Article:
An animal study revealed that brain size plays a major role in displaying self-control and self-restraint, according to a team of University researchers.
This study, conducted on 36 species of mammals ranging from orangutans to zebra finches, is the first large-scale investigation into the evolution of self-control. Study authors found that chimpanzees had more self-control than foxes and squirrels. They also found that brain size has a lot to do with the level of self-control these animals displayed.
The researchers noted that species with larger brain volume had more superior cognitive powers than species with larger body size. Additionally, species that were not particular about what they included in their diet showed better self-restraint.
Findings of the new study debunk previous statements that suggest "relative" brain size is a more accurate predictor of intelligence than "absolute" brain size.
Species included in the study were bonobos, chimpanzees, gorillas, olive baboons, stump-tailed macaques, golden snub-nosed monkeys, brown, red-bellied and aye-aye lemurs, coyotes, dogs, gray wolves, Asian elephants, domestic pigeons, orange-winged amazons, Eurasian jays, western scrub jay, zebra finches and swamp sparrows.
One experiment included training big and small creatures to access food inside a cylinder through a side entrance. In the first part of the experiment, researchers placed food items in an opaque cylinder and trained the creatures to gain access to the food by entering the cylinder through a side entrance. Once the creatures grew familiar with how to enter the cylinder, the food was moved to a transparent cylinder.
Researchers wanted to observe whether the animals would directly dash into the cylinder to grab the food or will use the previously learnt technique to enter the cylinder and eat the food.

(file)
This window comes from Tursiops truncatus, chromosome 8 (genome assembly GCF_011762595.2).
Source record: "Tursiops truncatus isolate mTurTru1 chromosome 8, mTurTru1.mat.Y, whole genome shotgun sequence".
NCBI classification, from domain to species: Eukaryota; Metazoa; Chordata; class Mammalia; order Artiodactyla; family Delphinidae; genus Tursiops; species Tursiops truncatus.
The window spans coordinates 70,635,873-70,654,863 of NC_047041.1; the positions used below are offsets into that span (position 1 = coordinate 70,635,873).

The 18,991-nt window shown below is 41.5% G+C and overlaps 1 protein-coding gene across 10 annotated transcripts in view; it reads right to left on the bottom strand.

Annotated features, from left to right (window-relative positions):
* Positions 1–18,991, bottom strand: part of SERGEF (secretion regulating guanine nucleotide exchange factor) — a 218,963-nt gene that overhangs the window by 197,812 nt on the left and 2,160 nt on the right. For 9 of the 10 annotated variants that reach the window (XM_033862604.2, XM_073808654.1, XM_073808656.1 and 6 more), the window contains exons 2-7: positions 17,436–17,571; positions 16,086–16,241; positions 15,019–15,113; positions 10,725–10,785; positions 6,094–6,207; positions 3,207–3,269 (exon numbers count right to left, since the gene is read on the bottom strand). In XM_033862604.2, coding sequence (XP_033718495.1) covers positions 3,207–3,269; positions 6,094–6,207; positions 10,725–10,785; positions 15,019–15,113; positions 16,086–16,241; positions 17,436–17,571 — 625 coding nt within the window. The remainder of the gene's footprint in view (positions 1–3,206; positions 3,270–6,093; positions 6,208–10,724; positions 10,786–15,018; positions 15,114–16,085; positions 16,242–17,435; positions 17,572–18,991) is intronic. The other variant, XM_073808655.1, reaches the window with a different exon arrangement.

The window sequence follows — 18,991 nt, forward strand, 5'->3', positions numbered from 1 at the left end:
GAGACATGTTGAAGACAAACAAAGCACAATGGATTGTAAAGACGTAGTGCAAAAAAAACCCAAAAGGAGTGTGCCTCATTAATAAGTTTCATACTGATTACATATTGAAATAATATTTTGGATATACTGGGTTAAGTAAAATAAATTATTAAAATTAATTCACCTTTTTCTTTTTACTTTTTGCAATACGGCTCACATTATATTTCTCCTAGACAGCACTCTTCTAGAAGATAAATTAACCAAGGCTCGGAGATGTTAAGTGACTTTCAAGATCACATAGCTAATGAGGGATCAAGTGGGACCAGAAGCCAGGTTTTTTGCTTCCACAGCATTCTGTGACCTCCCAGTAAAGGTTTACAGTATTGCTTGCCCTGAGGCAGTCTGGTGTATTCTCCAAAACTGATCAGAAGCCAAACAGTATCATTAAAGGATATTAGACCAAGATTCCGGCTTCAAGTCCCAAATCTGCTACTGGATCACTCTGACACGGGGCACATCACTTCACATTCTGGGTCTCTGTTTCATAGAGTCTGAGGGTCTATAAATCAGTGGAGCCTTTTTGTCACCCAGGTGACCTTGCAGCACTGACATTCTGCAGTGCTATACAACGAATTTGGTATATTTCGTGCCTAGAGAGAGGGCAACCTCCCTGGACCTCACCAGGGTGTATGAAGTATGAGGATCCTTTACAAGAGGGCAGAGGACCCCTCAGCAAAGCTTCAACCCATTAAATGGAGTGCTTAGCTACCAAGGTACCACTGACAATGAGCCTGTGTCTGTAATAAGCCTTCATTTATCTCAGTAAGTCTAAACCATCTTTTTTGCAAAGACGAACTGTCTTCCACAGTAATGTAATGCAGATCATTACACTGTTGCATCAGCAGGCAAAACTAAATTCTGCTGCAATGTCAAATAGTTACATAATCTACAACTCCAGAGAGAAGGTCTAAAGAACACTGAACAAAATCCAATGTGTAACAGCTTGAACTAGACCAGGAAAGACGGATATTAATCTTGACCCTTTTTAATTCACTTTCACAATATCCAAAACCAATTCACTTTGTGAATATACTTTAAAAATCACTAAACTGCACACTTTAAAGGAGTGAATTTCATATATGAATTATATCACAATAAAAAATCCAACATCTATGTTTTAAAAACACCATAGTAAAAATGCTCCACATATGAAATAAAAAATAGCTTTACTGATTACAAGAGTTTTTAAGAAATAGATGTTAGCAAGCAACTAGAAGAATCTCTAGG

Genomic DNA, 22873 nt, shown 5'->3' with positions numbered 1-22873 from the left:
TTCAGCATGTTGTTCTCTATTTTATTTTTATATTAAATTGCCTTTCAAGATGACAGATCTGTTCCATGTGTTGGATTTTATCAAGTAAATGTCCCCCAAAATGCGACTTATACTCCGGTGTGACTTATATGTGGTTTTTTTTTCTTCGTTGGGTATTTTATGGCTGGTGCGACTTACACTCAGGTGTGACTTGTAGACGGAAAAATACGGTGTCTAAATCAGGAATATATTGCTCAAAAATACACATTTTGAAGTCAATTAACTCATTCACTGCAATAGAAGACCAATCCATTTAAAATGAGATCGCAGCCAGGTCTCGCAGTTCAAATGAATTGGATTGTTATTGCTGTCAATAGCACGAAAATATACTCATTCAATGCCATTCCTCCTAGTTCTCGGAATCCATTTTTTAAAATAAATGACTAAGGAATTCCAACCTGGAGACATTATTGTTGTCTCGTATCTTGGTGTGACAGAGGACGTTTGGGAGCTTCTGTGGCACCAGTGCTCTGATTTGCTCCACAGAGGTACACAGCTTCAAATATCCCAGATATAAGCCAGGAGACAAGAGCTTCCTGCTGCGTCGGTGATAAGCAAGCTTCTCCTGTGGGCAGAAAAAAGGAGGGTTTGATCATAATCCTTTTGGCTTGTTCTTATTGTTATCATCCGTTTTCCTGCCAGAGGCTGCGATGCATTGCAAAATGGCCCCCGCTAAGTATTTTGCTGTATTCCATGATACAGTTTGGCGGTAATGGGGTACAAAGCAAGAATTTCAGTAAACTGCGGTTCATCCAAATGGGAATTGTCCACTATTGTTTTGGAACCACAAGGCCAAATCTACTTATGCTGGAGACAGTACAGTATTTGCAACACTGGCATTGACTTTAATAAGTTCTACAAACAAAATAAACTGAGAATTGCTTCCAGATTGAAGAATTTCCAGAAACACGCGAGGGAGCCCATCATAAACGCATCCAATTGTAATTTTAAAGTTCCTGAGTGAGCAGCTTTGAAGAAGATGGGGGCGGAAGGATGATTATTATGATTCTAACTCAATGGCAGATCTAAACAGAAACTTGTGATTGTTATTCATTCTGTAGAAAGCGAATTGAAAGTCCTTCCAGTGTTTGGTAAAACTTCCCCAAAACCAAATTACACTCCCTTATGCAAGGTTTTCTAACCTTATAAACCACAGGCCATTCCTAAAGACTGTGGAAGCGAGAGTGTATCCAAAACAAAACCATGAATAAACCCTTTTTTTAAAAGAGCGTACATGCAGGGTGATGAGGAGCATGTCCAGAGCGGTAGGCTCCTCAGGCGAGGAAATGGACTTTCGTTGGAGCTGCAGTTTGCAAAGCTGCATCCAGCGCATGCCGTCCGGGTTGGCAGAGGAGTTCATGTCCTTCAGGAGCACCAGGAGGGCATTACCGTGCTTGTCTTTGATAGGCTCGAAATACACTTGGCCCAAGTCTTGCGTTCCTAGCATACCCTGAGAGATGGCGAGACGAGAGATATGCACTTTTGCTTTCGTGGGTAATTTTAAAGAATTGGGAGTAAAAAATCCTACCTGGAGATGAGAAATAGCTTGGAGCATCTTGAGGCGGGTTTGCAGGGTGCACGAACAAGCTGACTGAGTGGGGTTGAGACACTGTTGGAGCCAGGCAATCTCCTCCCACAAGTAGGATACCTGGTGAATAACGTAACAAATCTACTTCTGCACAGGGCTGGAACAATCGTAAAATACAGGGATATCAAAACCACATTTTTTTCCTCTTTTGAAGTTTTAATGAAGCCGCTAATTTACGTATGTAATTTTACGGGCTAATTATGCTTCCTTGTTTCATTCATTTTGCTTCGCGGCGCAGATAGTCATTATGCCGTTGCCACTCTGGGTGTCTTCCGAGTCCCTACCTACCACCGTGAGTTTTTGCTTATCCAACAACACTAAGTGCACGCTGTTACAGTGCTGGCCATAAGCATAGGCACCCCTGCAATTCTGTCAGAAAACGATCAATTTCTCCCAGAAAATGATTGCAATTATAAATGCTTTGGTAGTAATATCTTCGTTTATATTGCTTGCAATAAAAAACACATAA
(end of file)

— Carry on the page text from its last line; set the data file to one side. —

The results showed that gorillas and other large-brained animals utilized the previously learnt technique to attain the "bait." The smaller brained animals showed mixed results.
"About half of the squirrels and gerbils did well and inhibited the direct approach in more than seven out of 10 trials," UC Berkeley doctoral student Mikel Delgado said in a statement. "The rest didn't do so well."
Another test included placing three cups (A, B and C) in a row with food in one of the cups (usually cup A). At first the animals were allowed to see which cup the food was placed in. After a while the cups were turned upside-down and the animals were made to identify which cup contained the food. If an animal could tap the correct cup three times, it proceeded to the next round. In the next round, the food was moved from cup A to cup B.
"The question was, would they approach cup A, where they had originally learned the food was placed, or could they update this learned response to get the food from a new location?" Delgado said. "The squirrels and gerbils tended to go to the original place they had been trained to get food, showing a failure to inhibit what they originally learned."
The study authors went on to highlight a possible explanation as to why species with bigger brains had better self-control. The researchers assume that because bigger brains can accommodate more number of neurons, the brain becomes more modularized, facilitating the development of "new cognitive networks."
Researchers said that this experiment also delivers a useful message to humans too recommending people should stop and think for a while before making any decisions or snatching a reward.
Findings of the study were published online in the Proceedings of the National Academy of Sciences.